What do we know about coronavirus testing?
- Credit: Archant
With many questions about coronavirus testing, we look at everything we know so far.
What is and isn’t being tested?
At the moment, the government has been focusing on swab testing to find out who has the disease at the moment from certain categories of people.
The third pillar of Matt Hancock’s testing plans is to look at antibody testing. This would let you know who may have had the virus already and perhaps not even known.
The problem is finding tests that are reliable and accurate.
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“Antibody tests offer the hope that people who think they have had the disease will know they are immune and get back to life as normal,” said Mr Hancock.
“But crucially, they have to be proven to work.”
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A mass study into antibody testing began on Thursday and will see up to 300,000 taking part in the next 12 months.
The hope is that the study will help track the extent of transmission and infection in the UK while also answering questions on virus immunity.
Who is being tested?
West Suffolk MP and health secretary Matt Hancock has said that the priority for testing from the start has been seriously ill patients.
However, as time has gone on, testing has been expanded to include a number of different professions on the frontline of combatting the virus;
• All NHS and social care staff, including hospital, community and primary care, relevant staff providing support to frontline NHS services, and voluntary workers.
• Police, fire and rescue services, including the National Crime Agency, security agencies, Ministry of Defence police and the British Transport Police
local authority staff, including those working with vulnerable children and adults, with victims of domestic abuse, and with the homeless and rough sleepers.
• Other frontline workers in a number of areas including food production, utility companies, funeral industry and those in medical supplies.
On Thursday, Mr Hancock announced at the daily Downing Street briefing all essential workers will be able to directly book a test for free.
Where is testing being carried out in Suffolk at the moment?
Drive-through testing stations have been set up across the country.
One of the newest testing stations in Suffolk is in Ipswich, at the London Road Park and Ride site.
It was initially thought that this facility would be testing non-NHS key workers, such as carers and care home employees. However, this has since changed and now NHS staff are also being tested at this site.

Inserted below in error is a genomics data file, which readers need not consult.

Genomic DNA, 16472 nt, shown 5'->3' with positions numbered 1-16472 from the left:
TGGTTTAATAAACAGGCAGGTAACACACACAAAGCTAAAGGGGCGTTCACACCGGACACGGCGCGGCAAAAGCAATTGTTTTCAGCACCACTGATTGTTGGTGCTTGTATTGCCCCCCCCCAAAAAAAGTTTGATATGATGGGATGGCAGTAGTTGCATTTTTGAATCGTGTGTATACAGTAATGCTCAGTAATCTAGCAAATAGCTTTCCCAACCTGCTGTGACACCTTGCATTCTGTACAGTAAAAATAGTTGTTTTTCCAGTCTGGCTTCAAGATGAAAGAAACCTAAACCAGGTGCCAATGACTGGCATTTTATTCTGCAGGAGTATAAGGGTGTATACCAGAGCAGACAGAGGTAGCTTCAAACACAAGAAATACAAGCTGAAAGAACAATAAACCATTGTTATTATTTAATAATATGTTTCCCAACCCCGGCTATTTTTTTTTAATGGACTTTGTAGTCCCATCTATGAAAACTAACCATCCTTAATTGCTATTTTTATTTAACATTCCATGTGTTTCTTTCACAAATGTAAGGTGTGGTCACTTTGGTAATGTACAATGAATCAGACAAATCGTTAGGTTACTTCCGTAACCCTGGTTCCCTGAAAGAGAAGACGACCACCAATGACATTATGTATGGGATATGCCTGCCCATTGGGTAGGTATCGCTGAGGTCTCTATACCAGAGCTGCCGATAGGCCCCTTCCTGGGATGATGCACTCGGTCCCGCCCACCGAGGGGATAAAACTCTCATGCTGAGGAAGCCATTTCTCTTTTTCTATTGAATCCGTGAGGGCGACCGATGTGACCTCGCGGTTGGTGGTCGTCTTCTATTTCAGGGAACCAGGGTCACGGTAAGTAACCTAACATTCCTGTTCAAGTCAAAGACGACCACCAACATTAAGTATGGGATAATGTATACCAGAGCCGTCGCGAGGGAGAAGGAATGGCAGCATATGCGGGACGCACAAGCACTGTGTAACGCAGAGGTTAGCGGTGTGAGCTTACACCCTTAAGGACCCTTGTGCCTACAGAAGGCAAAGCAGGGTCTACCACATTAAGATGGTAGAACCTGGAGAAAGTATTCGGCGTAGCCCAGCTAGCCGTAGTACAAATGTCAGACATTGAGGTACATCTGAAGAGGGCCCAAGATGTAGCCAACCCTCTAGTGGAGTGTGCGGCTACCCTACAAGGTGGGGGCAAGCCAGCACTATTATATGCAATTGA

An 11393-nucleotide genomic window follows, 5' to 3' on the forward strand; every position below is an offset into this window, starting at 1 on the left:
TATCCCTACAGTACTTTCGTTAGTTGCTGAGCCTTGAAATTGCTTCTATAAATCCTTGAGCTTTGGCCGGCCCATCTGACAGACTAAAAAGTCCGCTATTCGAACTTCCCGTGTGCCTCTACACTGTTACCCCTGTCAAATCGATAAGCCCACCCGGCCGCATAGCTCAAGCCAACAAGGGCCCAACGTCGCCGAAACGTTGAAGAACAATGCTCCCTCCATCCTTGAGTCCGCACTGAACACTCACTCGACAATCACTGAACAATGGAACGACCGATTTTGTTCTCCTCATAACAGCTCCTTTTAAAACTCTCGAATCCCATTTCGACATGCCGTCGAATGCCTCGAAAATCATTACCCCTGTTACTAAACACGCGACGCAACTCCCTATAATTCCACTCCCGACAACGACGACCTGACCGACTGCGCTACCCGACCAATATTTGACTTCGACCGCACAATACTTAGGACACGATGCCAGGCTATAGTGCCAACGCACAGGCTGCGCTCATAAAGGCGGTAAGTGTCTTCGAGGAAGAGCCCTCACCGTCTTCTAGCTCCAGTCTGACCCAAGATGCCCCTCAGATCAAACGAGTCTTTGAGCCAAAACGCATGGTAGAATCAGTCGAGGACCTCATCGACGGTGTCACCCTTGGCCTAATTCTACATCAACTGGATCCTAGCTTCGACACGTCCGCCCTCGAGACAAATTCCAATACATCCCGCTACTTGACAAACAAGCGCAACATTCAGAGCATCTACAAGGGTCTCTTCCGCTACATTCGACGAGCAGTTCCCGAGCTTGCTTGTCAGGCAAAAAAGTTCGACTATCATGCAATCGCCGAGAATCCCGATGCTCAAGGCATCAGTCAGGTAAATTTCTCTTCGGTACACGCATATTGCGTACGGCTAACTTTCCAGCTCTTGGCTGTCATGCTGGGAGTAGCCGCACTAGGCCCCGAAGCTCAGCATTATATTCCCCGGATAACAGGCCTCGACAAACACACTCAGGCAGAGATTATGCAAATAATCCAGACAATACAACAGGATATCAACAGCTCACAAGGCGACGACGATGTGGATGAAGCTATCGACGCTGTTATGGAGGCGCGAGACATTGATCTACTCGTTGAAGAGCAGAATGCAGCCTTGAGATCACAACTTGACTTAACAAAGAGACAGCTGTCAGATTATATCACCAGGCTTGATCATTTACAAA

What are the facilities like?
One person who went to the testing facility in Ipswich described what the experience was like.
“You are waved through between the white portacabins by people with hi-vis on,” the person said.
“Then you are asked to stop the car in a bay and call a mobile number.
“There’s a maze of pathways between the cones joined together by red tape and from there you are moved through to open sided marquees with other people in hi-vis and surgical masks, and clear plastic aprons inside.
“On the way out, there is a Department for Health and Social Care sign saying ‘thank you for your vital work’.
How does in car testing work?
All those required to take the test are given an instructional leaflet when they enter the testing facilities.
The test itself consists of taking a swab from the back of the nose and throat, as directed in leaflets handed out at the facilities.
The swab goes into a sample tube which is labelled and packaged up.
The box is then placed in a collection unit as you drive away from the centre.
At each stage, those being tested are told to clean their hands with hand sanitiser or use gloves provided.
How do you get referred?
Current government advice suggests that frontline key workers should speak to their employers.
Employers of frontline workers will be provided with information on how to make an appointment for their staff through their local resilience forum (where the local region chooses to organise testing in this way), their associated national department or agency, or directly through the Department of Health and Social Care.
Non-keyworkers should call 101 for advice on their symptoms.
How many people have been tested so far?
The government releases the numbers of tests carried out and the number of people tested each day. There can be a difference between the two, as some patients may be tested more than once.
More than 500,000 tests have been carried out to date.
In Ipswich, it is reported that 508 tests have been carried out at the new drive-through facility. A further 190 tests were expected to take place on Thursday.